A Short Story That May Explain Salinger’s Relationship with Writing and People
6. “The Inverted Forest” (Cosmopolitan, 1947 — you can buy an original for $100, you crazy Salinger fans.)
Apparently published back when Cosmo still published short stories, “The Inverted Forest” was unpopular at the time of its release and is said to have been understood by only a few of its readers. Yet the story is hard to put down, with details that are remarkable throughout (aside from the ridiculous number of times that the protagonist Corinne faints when the going gets tough). It follows the relationship between Corinne and Ray Ford, a famous poet who is very concentrated on his work and has a difficult time maintaining relationships. The story also offers a beautiful response to T.S. Eliot with this line from one of Ford’s poems: “Not a wasteland, but a great inverted forest / with all foliage underground.” This surreal image creates a beautiful metaphor for a way of living: a world experienced almost solely by writing — or by creating a new world to experience.
Salinger’s Experiences in World War II
7. “The Hang of It” (Collier's, 1941)
This story centers around a father’s realization that his son Harry may be the next to disgrace the family in the military, following in the footsteps of Bobby, a weak soldier who always insisted he would eventually get the hang of it. It’s a two-page story — an easy, quick read, though it offers an interesting glimpse into Salinger’s own experiences with the military.
8. “Personal Notes of an Infantryman” (Collier's, 1942)
Somewhat similar to “The Hang of It” in that it’s a brief story about someone trying to enlist. The major difference? The person attempting to enlist is an older man, unfit for the military because of his age rather than any sort of missed potential, as with Bobby and Harry. There is a beautiful note of melancholy throughout, with the perspective of both men and women on what happens when it comes to soldiers shipping off.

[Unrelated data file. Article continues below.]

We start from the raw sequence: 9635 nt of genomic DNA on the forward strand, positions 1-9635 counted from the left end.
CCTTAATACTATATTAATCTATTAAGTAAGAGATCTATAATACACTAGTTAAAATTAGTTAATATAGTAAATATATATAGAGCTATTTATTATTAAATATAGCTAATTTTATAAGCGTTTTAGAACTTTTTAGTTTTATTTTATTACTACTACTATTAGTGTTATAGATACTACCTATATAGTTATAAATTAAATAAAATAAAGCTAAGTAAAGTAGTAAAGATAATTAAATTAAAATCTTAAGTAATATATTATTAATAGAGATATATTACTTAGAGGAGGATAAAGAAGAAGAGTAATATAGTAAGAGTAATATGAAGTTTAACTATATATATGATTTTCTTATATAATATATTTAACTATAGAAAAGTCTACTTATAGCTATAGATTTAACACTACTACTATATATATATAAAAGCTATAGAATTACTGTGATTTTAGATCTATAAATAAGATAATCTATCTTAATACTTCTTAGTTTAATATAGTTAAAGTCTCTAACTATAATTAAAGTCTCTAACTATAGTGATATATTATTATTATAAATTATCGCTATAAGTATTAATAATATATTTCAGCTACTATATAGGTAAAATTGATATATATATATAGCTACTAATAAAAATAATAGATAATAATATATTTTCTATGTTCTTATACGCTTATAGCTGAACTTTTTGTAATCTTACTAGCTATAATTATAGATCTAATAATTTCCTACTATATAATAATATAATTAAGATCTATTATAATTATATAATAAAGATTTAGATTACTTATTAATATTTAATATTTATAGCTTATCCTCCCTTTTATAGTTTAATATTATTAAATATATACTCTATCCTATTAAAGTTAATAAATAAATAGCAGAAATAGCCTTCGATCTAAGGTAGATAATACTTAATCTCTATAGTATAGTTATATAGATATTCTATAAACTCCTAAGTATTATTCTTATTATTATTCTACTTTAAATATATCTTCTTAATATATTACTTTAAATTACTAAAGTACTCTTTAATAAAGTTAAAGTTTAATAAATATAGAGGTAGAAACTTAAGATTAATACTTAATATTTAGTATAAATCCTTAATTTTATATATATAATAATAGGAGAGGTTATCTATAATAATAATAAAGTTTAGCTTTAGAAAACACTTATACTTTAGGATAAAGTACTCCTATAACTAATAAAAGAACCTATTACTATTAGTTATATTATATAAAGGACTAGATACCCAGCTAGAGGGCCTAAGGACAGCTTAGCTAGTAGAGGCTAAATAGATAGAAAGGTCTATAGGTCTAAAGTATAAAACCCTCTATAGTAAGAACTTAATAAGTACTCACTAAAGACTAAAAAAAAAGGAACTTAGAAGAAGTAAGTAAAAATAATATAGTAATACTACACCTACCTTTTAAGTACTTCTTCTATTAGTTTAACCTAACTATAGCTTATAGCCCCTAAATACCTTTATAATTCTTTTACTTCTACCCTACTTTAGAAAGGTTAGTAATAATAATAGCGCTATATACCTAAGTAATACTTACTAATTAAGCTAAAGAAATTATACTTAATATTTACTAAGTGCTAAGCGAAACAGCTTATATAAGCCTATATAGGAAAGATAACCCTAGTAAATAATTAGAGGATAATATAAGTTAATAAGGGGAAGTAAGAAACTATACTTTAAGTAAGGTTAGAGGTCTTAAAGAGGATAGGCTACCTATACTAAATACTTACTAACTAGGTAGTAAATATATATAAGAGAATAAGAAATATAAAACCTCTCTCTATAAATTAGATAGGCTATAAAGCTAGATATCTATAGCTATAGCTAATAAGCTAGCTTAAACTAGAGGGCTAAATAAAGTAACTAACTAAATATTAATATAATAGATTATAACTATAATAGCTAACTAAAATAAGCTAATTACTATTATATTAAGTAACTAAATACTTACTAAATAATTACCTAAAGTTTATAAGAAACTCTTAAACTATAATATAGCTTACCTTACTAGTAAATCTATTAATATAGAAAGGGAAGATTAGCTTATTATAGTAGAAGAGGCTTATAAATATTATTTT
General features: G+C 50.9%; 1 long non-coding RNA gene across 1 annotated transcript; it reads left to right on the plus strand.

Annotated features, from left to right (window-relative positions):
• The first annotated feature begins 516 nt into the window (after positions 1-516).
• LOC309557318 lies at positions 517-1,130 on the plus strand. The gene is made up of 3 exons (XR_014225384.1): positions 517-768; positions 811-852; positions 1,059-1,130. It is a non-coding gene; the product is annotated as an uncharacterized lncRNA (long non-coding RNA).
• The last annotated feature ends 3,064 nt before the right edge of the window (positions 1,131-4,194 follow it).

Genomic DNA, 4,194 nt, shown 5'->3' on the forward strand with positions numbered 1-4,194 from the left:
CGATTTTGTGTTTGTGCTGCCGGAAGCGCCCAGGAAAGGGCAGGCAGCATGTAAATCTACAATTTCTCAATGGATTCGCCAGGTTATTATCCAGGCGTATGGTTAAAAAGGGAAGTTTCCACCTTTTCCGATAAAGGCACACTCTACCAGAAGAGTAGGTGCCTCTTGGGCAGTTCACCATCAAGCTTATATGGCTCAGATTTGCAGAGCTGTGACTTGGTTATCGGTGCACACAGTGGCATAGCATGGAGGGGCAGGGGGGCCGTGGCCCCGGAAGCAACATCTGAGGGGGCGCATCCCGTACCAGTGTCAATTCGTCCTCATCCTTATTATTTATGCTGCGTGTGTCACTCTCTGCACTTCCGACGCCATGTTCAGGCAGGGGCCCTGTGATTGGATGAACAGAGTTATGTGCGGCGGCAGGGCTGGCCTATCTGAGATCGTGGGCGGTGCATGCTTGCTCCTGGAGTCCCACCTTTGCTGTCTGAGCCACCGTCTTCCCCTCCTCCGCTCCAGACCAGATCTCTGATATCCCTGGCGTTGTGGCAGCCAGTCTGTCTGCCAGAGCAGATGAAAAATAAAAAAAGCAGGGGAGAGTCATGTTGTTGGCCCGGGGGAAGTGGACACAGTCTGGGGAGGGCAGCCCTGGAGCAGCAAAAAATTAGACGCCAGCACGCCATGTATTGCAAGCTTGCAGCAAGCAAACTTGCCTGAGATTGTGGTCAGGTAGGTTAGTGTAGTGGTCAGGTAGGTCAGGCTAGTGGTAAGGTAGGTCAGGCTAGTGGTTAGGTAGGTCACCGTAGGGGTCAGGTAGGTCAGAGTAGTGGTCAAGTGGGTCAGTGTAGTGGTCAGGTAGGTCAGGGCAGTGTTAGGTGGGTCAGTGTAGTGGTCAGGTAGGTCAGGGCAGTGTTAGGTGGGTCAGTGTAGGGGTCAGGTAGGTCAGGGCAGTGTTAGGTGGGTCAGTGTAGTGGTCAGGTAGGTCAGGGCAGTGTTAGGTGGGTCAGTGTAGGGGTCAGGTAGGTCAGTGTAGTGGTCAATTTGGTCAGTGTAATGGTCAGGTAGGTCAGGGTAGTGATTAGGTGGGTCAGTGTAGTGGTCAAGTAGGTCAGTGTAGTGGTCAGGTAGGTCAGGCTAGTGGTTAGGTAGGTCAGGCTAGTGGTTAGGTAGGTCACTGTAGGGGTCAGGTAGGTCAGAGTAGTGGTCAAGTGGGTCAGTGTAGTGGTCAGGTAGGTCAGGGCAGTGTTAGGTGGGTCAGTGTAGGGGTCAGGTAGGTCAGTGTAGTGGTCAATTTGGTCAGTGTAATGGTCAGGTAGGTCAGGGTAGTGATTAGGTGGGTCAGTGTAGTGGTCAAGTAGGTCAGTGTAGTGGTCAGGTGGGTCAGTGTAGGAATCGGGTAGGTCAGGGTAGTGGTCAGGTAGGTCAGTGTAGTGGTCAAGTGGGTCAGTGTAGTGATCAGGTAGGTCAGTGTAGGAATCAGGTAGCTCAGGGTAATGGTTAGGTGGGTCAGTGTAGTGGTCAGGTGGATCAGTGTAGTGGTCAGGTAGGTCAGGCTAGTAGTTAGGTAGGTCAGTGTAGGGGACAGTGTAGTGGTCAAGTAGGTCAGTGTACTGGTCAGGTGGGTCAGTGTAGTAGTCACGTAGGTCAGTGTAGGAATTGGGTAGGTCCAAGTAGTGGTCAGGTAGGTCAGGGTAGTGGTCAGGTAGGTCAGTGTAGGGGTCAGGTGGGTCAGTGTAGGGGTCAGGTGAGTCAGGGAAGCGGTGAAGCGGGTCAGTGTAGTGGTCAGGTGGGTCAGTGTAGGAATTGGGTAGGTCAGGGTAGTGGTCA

9. “A Girl I Knew” (Good Housekeeping, 1948)
Set right before WWII in Vienna, the narrator meets a girl named Leah and tells readers: “Probably for every man there is at least one city that sooner or later turns into a girl. … She was there, and she was the whole city, and that’s that.” This story may align well with Salinger’s actual life considering that he worked counterintelligence in Vienna, and it gives readers a perspective on the trauma and heartache that the Holocaust imparted on Salinger.
Salinger’s Last Published Short Story
10. “Hapworth 16, 1924” (The New Yorker, 1965)
Infamous for taking up almost the entirety of The New Yorker issue it was published in, this story is narrated by Buddy Glass, who discovers a summer camp letter from Seymour Glass (the main character in “A Perfect Day for Bananafish”) years after Seymour’s suicide. The letter is then given to readers under the pretense that Buddy is typing it up for us, word by word. It’s a gorgeous letter, written by a happier seven-year-old Seymour who is precocious enough to ask his family: “Please send any books on the structure of the human heart I have not read.” There are hints of Seymour’s misfit sadness throughout, though, as well as his thoughts on his parents and writers like Tolstoy and the Bronte sisters. Considering that Seymour is said to have avoided letter-writing later in the Glass family timeline, this is a delightful surprise for Salinger fans.
This unofficial 22-story collection is a great teaser for the forthcoming Salinger books, with many of these out-of-print stories perhaps even making their way into the new titles. “Hapworth 16, 1924,” for example, may be included (although not necessarily The New Yorker version) in The Family Glass, which will add five new chapters to the Glass family saga. Other anticipated books include a collection of Caulfield family stories, a novel set in WWII and a novella about Salinger’s own experiences at war; the similarities of these to some of the stories above is uncanny. But at the very least, these out-of-print stories give us a glimpse into Salinger’s development as a writer and offer some insight into what would continue to inspire him as he wrote during his days in Cornish, New Hampshire.
Freddie Moore is a Brooklyn-based writer. Her full name is Winifred, and her writing has appeared in unFold, The Leaf Unturned and Italics Mine. As a former co-president of SUNY Purchase’s Cheese Club, she’s a big-time foodie who knows her cheese.